Go to the ant, O sluggard,
Observe her ways and be wise,
What do you think of when you hear the word “prepping?” Maybe you think of preparatory exercises at a sporting event or starting preparatory school. However, there is another kind of prepping that is becoming harder to ignore or be ignorant of. That is emergency prepping. It is hard to ignore because in recent years prepping has gone from being a hobby to a world-wide movement. Prepping is simply common men and women organizing their resources in such a way that they have extra staple food, water and living supplies that can carry them through tough times, natural disasters and even end-time tribulation. It is concerned individuals and families striving for independence, self-sustainability and mobility.
Why should someone prep? We live in a world that is falling apart. Economic crisis, natural disasters, threats of terrorism, cyber attacks, etc, are all realities of our fragile twenty-first century world. Prepping is facing this reality proactively and doing what you can to prepare yourself and your family.
Is it more comfortable to sit back and not prepare?
Yes, it is for the time being. However, while you are sitting back the world is moving on its course and the world is changing at a ferocious pace.
For advice on whether or not to prep, observe the ant. “Go to the ant, O sluggard,
Observe her ways and be wise,” (Proverbs 6.6). Ants are workers. They are constantly digging holes in the ground and making tunnels. Then there is a highway of them gathering and carrying food and stashing it away in their underground chambers. There is seemingly no end to their activity. They are busy. They are collecting and they are storing. When trouble comes, they are ready. Observe the ant.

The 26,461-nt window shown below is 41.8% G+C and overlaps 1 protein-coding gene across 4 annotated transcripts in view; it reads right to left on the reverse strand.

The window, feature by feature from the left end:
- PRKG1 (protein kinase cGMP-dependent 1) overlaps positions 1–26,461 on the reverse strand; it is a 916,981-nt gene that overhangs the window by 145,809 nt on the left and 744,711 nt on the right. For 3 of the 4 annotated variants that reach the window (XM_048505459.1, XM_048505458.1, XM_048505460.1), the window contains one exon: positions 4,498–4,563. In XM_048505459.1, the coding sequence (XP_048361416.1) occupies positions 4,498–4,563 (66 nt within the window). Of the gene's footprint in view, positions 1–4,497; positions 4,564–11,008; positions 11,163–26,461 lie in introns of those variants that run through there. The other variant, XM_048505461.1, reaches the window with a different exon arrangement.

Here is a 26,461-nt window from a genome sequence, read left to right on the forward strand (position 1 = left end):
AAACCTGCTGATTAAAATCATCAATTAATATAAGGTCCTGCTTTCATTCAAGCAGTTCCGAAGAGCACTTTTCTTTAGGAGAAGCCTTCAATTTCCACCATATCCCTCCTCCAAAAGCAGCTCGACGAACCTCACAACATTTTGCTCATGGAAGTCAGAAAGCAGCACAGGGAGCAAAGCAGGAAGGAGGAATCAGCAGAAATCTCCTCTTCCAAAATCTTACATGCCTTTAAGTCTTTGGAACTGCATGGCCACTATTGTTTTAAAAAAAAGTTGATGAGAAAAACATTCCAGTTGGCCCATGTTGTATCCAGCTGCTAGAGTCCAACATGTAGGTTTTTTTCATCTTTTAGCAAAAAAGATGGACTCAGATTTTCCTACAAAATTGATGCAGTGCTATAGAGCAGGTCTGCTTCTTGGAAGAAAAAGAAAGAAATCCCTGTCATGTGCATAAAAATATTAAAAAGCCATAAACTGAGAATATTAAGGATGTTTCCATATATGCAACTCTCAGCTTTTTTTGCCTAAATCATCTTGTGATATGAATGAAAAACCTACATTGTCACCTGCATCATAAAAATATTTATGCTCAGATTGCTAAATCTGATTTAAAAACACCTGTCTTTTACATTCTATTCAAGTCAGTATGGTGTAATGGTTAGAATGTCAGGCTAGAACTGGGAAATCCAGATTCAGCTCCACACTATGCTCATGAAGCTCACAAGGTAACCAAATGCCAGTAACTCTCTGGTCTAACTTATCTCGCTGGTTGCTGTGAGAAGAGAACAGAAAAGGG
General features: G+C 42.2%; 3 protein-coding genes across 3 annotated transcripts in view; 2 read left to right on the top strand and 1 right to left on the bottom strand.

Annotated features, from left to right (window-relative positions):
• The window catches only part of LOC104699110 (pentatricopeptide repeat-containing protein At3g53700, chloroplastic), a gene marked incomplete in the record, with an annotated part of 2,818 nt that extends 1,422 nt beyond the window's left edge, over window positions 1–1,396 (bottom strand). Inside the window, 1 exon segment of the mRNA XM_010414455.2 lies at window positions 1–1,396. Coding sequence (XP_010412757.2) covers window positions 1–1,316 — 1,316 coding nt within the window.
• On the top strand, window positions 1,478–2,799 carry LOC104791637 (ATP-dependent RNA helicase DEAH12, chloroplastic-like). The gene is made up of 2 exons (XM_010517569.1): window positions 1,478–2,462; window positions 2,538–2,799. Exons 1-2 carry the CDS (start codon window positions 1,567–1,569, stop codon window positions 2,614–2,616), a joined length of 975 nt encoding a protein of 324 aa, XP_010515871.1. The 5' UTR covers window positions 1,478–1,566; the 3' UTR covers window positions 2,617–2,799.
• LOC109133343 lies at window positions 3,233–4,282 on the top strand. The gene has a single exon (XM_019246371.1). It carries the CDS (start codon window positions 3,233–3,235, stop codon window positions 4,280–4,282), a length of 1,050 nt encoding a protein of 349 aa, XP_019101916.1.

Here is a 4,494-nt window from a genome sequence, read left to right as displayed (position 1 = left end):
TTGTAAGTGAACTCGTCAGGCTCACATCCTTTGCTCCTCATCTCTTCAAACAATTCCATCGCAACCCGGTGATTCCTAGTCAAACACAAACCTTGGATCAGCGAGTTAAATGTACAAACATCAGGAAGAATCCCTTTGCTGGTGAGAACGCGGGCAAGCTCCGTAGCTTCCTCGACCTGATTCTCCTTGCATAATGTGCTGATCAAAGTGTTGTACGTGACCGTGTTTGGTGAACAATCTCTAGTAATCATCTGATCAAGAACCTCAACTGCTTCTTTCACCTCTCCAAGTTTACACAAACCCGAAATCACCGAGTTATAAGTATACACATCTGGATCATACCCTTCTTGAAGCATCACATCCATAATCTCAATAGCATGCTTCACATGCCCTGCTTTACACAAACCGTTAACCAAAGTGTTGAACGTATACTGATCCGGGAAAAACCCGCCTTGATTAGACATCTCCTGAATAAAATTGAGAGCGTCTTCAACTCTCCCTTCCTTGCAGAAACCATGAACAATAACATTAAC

The world of prepping is an interesting one. What are some things that you and I can do as preppers? For starters we could:
- have a supply of non-perishable food (maybe even freeze-dried foods)
- have a supply of clean water
- have a plan in place for re-supplying yourself with water if the city water supplies are shut down (perhaps even having a water filtration system).
- store items like batteries, matches or candles which may be useful if there is no power
- store medical supplies
- store fuel in a safe place
- store a tent and/or shelter items
Have a plan to “bug in.” Bugging in is when, because of an emergency, you convert your home into an emergency shelter for yourself, for family and, perhaps, for friends. Your bug-in shelter should be self-sufficient and not dependent on the city electrical or water supply. The idea behind bugging in is being able to hold out in your own home, in an emergency, for as long as possible.
Have a plan to “bug out.” Bugging out is when, because of a prolonged emergency, you leave your home for another emergency location. This is needed when it is no longer safe to remain in your home. Bugging out is expensive and should be carefully planned out over time. Bugging out may involve having a trailer or even a small piece of land in a remote location.
Preparing is always the wise thing to do. Take some time to observe the ant. Take some time to start building a plan for you and your family.
God bless you.
"Scripture quotations taken from the New American Standard Bible®,
Copyright © 1960, 1962, 1963, 1968, 1971, 1972, 1973, 1975, 1977, 1995 by The Lockman Foundation. Used by permission." (www.Lockman.org)
Skousen, Joel M. and Andrew Skousen. Strategic Relocation : North American Guide to Safe Places, 3rd Edition. Lindon: Printing Resource, 2010.